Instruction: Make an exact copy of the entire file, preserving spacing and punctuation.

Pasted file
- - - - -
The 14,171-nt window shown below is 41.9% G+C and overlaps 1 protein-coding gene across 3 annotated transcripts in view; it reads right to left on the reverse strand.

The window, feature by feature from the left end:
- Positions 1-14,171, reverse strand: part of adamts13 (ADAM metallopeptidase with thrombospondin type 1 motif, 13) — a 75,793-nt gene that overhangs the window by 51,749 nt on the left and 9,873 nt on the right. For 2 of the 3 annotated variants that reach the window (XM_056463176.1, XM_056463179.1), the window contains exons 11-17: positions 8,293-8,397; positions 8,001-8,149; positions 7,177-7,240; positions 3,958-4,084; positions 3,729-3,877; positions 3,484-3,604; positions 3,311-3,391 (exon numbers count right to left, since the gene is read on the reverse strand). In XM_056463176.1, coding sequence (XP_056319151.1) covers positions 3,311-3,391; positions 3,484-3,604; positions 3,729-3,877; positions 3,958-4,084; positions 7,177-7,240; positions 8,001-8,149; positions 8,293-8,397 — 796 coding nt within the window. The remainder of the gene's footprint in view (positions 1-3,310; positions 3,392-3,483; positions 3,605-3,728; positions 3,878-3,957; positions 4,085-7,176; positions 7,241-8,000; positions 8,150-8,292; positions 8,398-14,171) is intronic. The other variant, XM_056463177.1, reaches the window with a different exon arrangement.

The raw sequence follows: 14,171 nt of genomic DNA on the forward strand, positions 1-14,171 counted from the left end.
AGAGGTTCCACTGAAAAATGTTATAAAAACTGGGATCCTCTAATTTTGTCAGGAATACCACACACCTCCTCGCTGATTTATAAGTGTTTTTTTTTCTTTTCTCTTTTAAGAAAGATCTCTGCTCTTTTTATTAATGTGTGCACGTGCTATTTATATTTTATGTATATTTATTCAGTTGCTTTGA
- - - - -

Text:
The 14,171-nt window shown below is 41.9% G+C and overlaps 1 protein-coding gene across 3 annotated transcripts in view; it reads right to left on the reverse strand.

The window, feature by feature from the left end:
- Positions 1-14,171, reverse strand: part of adamts13 (ADAM metallopeptidase with thrombospondin type 1 motif, 13) — a 75,793-nt gene that overhangs the window by 51,749 nt on the left and 9,873 nt on the right. For 2 of the 3 annotated variants that reach the window (XM_056463176.1, XM_056463179.1), the window contains exons 11-17: positions 8,293-8,397; positions 8,001-8,149; positions 7,177-7,240; positions 3,958-4,084; positions 3,729-3,877; positions 3,484-3,604; positions 3,311-3,391 (exon numbers count right to left, since the gene is read on the reverse strand). In XM_056463176.1, coding sequence (XP_056319151.1) covers positions 3,311-3,391; positions 3,484-3,604; positions 3,729-3,877; positions 3,958-4,084; positions 7,177-7,240; positions 8,001-8,149; positions 8,293-8,397 — 796 coding nt within the window. The remainder of the gene's footprint in view (positions 1-3,310; positions 3,392-3,483; positions 3,605-3,728; positions 3,878-3,957; positions 4,085-7,176; positions 7,241-8,000; positions 8,150-8,292; positions 8,398-14,171) is intronic. The other variant, XM_056463177.1, reaches the window with a different exon arrangement.

The raw sequence follows: 14,171 nt of genomic DNA on the forward strand, positions 1-14,171 counted from the left end.
AGAGGTTCCACTGAAAAATGTTATAAAAACTGGGATCCTCTAATTTTGTCAGGAATACCACACACCTCCTCGCTGATTTATAAGTGTTTTTTTTTCTTTTCTCTTTTAAGAAAGATCTCTGCTCTTTTTATTAATGTGTGCACGTGCTATTTATATTTTATGTATATTTATTCAGTTGCTTTGA